For as long as I can remember, Keiko and I have traveled to Paris at the end of June for one week of good food and great bargain-hunting. The annual summer sale kicks off on the same day for all stores, and not a few avid shoppers travel from all over the world to unabashedly indulge themselves in a sea of 50% discounts. There is absolutely nothing high-brow about these June trips, although last year, we did manage an afternoon at the Louvre. In general, however, we reserve the museums, the historical walks and the opera for visits to Paris at other times of the year, when the city is less populated by battle-ready women in slacks, flats, and with the all-essential credit cards, roaming the streets with the determined look of hunters searching for current season items at half-price.
Keiko and I have our routine down to pat, arriving five days or so before the sale proper and staying at a hotel within walking distance to the Fabourg St. Honore, the department stores around the Place de l’Opera, and also to the Left Bank. I always fly into Paris from my Tokyo home, and then continue onto elsewhere in Europe for summer holidays with my husband. Meanwhile Keiko heads to Tuscany in mid-June to stay in countryside inns tracking down amazing delicacies, before ending up in Paris for one last fabulous shopping hurrah.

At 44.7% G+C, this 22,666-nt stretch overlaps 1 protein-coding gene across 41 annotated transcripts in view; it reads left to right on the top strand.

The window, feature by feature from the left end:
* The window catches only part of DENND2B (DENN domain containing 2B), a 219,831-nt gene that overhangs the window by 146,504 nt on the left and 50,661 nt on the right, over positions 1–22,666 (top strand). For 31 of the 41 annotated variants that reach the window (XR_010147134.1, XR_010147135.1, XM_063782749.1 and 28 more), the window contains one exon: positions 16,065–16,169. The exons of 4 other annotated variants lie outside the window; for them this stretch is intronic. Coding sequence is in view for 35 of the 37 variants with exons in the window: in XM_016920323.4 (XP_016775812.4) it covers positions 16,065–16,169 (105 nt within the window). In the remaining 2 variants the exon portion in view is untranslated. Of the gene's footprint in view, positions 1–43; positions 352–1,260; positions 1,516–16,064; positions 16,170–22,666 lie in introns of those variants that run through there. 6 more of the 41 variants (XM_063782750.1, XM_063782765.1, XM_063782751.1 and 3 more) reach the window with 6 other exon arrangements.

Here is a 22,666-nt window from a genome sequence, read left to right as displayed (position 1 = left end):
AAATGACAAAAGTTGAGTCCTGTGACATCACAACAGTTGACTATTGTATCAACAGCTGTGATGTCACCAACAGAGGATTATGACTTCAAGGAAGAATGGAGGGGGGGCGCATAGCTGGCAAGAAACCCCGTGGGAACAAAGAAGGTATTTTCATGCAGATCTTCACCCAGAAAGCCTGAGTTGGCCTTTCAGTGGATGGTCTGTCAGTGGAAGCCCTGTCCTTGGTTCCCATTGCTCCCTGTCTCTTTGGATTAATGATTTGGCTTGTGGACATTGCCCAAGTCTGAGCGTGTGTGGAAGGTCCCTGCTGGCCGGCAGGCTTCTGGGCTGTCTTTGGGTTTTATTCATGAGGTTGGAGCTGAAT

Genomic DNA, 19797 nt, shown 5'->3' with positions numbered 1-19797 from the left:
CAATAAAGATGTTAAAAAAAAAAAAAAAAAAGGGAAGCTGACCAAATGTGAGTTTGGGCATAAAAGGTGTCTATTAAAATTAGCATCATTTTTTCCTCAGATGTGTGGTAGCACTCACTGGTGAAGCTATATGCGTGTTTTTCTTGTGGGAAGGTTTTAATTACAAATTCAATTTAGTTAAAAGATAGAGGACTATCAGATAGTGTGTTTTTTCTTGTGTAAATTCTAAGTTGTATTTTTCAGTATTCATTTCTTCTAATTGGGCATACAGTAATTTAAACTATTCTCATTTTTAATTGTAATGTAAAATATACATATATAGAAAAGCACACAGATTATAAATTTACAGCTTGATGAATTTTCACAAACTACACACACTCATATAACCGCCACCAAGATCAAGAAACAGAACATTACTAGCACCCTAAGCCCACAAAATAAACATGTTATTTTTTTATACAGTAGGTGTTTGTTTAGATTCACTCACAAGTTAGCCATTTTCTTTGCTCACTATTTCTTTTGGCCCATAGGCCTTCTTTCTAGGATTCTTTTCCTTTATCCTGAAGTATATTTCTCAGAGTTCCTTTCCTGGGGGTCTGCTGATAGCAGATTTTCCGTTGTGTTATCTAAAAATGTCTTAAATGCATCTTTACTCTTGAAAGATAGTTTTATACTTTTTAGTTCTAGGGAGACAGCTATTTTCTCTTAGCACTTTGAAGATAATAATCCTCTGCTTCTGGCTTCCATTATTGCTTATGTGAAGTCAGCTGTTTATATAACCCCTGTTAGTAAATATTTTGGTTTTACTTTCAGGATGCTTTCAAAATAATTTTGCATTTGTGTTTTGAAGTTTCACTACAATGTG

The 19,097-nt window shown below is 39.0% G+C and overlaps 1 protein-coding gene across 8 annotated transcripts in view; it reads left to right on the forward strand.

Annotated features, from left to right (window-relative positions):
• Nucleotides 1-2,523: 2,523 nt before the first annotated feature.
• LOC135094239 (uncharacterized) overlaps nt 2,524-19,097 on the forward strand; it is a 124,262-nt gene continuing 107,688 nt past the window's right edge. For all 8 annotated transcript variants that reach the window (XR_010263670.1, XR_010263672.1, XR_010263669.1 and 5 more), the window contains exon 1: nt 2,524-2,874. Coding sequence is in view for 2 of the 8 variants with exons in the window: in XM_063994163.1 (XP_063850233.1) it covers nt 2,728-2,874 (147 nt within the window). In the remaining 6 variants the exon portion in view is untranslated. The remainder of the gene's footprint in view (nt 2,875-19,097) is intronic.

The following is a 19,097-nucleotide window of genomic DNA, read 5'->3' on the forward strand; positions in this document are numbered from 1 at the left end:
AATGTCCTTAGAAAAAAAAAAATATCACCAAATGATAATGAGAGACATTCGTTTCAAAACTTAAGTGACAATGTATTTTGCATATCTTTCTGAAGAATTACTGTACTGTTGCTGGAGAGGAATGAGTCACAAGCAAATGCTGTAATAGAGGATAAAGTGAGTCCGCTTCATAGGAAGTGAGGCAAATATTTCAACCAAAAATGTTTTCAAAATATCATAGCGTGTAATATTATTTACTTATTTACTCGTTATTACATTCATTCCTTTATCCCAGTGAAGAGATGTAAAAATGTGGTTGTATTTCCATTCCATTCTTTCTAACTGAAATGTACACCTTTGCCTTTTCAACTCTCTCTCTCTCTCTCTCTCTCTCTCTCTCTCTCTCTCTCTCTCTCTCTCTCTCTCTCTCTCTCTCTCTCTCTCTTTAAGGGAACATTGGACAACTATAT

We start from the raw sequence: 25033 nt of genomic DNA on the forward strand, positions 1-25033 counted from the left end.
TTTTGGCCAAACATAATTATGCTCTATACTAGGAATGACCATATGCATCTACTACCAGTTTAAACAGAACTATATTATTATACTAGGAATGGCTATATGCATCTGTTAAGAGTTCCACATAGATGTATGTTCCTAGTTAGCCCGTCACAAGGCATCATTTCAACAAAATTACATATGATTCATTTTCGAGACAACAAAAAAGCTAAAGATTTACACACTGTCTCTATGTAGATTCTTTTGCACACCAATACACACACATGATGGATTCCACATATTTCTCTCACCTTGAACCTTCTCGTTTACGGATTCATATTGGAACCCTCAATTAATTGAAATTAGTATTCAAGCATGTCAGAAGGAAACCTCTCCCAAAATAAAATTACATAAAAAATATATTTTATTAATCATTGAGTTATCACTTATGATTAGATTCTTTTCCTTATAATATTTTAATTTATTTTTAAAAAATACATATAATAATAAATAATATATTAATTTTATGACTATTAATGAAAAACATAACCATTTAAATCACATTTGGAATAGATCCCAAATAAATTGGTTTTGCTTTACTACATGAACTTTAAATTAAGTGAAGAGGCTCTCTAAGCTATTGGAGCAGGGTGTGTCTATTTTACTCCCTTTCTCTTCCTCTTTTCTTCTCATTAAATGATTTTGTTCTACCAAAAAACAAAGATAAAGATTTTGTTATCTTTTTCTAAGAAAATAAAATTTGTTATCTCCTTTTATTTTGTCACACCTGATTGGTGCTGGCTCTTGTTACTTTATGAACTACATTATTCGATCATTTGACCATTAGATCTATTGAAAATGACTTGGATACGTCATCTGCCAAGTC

We deliberately arrive earlier than the sale to leisurely check shops, choose items and plan our respective first-day routes. At places where we’ve become regulars, the shop girls will keep highly coveted items for us. We also take advantage of the lull before the consumer storm to indulge in our common love for food—something impossible to do once sale madness begins. Taking turns to pick restaurants, in between store browsings we have long lunches at Michelin three-star restaurants, where a proper three-course meal at noon is often a bargain compared to the astronomical prices at dinner; and then we try to walk off the calories in the afternoon. Evenings are reserved for more reasonable one-star restaurants run by ambitious young chefs. On the sale’s first day, many stores open at 8am. After an early, hearty breakfast— our next meal will be dinner at 9 PM, after all—Keiko and I part ways for the day, wishing each other luck. She joins the throngs at Printemps and Galleries Lafayette. Meanwhile the Hermes sale is always my first stop, followed by visits to Chloe, Missoni, and Christian Louboutin’s tiny workshop/store on a very narrow street just on the way to the Marais. Every year I reach the Hermes sale—which, unlike most other brands, is held off-site on the ground floor of an ordinary building in a nondescript neighborhood with no signs to attract attention—at 8 AM, and am subjected to a tortuous three-hour wait just to enter. I know I should arrive earlier but I never do; and instead I line up and listen to the same songs on my iPod, and watch impatiently as Japanese early birds leave the sale laden with so many paper bags they can hardly walk. Some of these women take the last Air France flight out of Narita Airport the day before, arriving in Paris at dawn and heading straight to the Hermes sale to sit on the pavement until 9am in the same clothes they left their Tokyo apartments in. The die-hards who can’t afford time away from work spend the whole day shopping and then taxi back to Charles de Gaulle airport just in time for the last flight back to Tokyo. It’s literally a shopping daytrip to Paris from across the globe. The Hermes sale is probably the least publicized of the designer sales, and the way Keiko and I discovered it long ago deserves to be told. It was a fine morning in June when we set out from the Park Hyatt Place Vendome for our usual pre-breakfast circular walk through the Tuileries, along the Seine and then finally past the Champs Elysees and typical working districts on the way back to the hotel. In one of these districts, we saw dozens of women waiting in a line that snaked several blocks down outside a subway exit. Most of them were either French or Japanese. Unable to contain our curiosity, we asked a Japanese girl in line exactly what this was all about. She stared at us as if we had just asked the silliest question in the world. “This is the Hermes sale,” she replied. “No leather bags, but lots of scarves, shoes and clothes.” That was all we needed to know. Unable to find a taxi, we ran the last three kilometers to our hotel to pick up our credit cards and dashed right back. I had never seen Keiko run like this before—but this is exactly what sale season in Paris does to you! This appeared in the May-June 2008 issue of Travelife Magazine. Travelife Magazine is the Philippines’ leading travel & lifestyle magazine. www.travelife.biz